17 April 2023
An atypical block of fallow weeks for London Irish, especially in the final months of a season, has not wavered the focus of the Exiles’ playing group.
Despite their allocated time away from the field, personal bests were aplenty from the squad in their recent time in the gym of the Hazelwood Centre, in what has been an intermittent return to action for Irish.
Rob Palmer, Head of the Club’s Strength & Conditioning department, affirmed that the matchday personnel are “incredibly driven to succeed” despite barren weekends through April to date.
As the team near the end of a midseason interlude, Palmer tells of how he collaborates across departments to combat the obstacles faced since Irish’s last game in a St. Patrick’s Party win over Northampton Saints.
“The big challenges we face during fallow weeks are balancing some much-needed rest and recovery from a tough series of fixtures, while also staying in touch physically as when the players return, they normally return back to a competitive schedule,” he detailed.
“Three weeks with no fixture in season is a long time, so we split the weeks up to achieve a small amount of down time for the players followed by two build up weeks to prepare for the upcoming fixtures.”
Head Coach Less Kiss talked on the need to maintain that competitive edge: “It’s difficult when you have these long breaks in a season, it’s not common but we’ve sat down as a group of people from key departments to plan it out.
“Myself, Rob [Palmer], Brian [O’Leary, Head of Performance] and Deccy [Declan Kidney] have strategised the best way to train, get a bit of rest and recovery, but it’s all to maintain that key edge and momentum needed to continue.
“That’s really important, we have to keep the momentum going and we believe we put the right programme in place to have the boys humming for Sunday.”
Synergy across different areas of the on-field side of the Club sees the Strength & Conditioning, Medical, Sports Science and Rugby departments ensure physical, technical and tactical areas of preparation are explored.
Further explanation from Palmer on the behind-the-scenes work done to tailor the squad’s training programmes sees even more intricate cooperation to maximise results from their team.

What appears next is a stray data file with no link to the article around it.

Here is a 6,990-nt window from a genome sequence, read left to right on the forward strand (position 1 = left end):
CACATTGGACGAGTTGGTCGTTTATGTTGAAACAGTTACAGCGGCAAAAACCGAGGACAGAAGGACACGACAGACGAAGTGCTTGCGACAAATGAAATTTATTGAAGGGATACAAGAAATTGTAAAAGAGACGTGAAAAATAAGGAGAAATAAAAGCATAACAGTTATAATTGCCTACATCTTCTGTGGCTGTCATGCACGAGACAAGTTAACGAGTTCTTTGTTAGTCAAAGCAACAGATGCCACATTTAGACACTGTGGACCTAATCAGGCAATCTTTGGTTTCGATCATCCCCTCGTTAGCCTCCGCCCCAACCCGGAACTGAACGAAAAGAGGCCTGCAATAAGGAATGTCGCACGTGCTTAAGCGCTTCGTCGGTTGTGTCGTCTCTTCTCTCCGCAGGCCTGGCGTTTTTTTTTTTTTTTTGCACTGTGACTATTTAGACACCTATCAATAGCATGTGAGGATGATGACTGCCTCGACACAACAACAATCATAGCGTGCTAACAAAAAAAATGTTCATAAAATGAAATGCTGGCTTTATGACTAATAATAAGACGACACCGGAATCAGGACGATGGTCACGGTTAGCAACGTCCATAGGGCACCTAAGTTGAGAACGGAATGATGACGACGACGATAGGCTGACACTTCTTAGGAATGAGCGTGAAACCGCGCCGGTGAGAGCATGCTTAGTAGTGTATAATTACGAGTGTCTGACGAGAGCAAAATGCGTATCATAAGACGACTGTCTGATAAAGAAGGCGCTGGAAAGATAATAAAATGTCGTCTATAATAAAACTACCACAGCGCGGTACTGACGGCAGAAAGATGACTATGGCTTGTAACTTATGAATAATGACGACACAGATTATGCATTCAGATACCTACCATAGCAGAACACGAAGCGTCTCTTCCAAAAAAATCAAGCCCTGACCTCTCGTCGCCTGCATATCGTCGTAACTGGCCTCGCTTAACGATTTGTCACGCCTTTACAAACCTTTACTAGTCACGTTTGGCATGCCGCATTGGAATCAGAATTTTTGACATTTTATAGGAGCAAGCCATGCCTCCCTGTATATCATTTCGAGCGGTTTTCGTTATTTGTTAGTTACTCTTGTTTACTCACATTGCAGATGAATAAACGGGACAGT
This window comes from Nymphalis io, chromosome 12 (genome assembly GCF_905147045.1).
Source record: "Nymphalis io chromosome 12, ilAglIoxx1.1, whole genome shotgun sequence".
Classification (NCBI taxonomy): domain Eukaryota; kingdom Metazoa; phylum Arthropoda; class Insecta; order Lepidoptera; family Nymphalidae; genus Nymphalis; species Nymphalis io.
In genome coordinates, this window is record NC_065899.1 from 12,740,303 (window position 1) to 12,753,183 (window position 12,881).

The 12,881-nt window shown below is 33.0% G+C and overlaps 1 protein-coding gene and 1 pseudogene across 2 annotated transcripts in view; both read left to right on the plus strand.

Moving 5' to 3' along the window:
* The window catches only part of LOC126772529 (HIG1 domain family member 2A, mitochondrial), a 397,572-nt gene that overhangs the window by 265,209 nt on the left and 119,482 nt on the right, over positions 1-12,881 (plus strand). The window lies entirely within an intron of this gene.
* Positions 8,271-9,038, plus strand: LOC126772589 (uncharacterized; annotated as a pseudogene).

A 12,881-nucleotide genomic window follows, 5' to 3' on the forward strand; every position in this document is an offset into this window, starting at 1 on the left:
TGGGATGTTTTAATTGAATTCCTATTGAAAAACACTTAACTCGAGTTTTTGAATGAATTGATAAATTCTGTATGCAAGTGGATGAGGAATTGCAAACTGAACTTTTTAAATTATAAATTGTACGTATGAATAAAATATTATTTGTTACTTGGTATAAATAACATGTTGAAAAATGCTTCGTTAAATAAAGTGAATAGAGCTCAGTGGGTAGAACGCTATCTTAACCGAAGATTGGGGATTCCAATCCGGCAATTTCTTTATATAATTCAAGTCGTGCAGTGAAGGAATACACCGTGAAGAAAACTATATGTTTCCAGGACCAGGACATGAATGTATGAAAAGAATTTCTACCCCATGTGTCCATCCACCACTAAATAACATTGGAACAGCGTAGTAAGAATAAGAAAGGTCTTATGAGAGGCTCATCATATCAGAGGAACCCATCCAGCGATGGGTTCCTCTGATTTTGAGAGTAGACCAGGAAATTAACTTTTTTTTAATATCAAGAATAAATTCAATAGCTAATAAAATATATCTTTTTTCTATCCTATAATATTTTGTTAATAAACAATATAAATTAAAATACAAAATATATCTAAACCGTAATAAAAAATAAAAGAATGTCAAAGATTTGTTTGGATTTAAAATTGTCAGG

“We start on the larger macro plan where myself, Brian O’Leary, Declan and Les [Kiss] meet to decide which days we would like to train based on the objectives we set out from the start, with the end goal obviously being to win rugby matches.
“As we get down to each day’s training, the performance team would meet every morning to go through the session plan draft from the day previous to begin the process of deciding which elements of training are appropriate for each individual.
“We do this from a load management point-of-view with Sports Scientists, an injury perspective from the Physiotherapy team plus the physical development needs from the S&C team.”
“We do a lot of planning with individuals and their load, as most Clubs would, but we have a specific approach so we know who needs to rest and who needs to be topped up in volume for their fitness,” Kiss added.
“That aligns with our objectives of what we want to get from next Sunday against Saracens.”
Palmer continued: “Then we speak again with the coaches regarding those players to be managed and make decisions on which elements are most appropriate for their rugby development.
“The whole process involves as many people as possible for each training day as we are aiming to optimally prepare each and every player, because without it, we could miss something and players then don’t get the training they need to perform on match day.”
Palmer states that the predominant aim across departments is to always “align the programs so each aspect of the player’s training is appropriate”, but more hurdles arise when players are away from the Club.